In 1779, with the violence of the American Revolution still smoldering, General George Washington embarked on the first genocidal campaign in US history. His aim: to “chastise and intimidate” the Haudenosaunee or, as one of his subordinates more succinctly put it, “to extirpate those hell-hounds from off the face of the Earth.” With over 85 percent of the national budget in hand, General Washington enlisted the aid of military experts, including Generals John Sullivan, James Clinton, and Horatio Gates, as well as Colonels Daniel Brodhead and Goose van Schaick. Together, these men directed hundreds of US troops to ensure the total destruction of Iroquoia in order to clear US lands for settler occupation. This article is the first historical intervention that both traces the geopolitical situation that created the impetus for the dispute and then quantifies the destruction of the campaign. Using the UN’s 1948 definition of genocide and the framework of settler-colonialism, it examines the United States’ broad-scale effort to annihilate the Haudenosaunee. It argues that their systematic destruction was part of a broader ideological initiative during which US leaders eschewed diplomacy in favor of denying the authority, sovereignty, and humanity of the Iroquois.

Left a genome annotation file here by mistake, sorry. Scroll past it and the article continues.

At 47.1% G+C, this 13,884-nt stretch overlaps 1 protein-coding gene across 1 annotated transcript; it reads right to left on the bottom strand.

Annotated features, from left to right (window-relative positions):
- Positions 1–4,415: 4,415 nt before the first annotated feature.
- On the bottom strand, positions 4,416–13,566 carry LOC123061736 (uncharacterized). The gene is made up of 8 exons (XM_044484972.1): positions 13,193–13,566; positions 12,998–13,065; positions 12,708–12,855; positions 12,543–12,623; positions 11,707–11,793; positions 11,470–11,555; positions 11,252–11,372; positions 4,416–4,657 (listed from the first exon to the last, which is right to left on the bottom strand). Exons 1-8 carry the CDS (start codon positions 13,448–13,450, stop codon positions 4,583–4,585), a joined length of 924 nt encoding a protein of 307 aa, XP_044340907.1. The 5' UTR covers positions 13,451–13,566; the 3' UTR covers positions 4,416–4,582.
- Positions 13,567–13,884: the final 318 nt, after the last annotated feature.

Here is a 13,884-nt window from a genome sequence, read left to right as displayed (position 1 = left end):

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pp. 427-453
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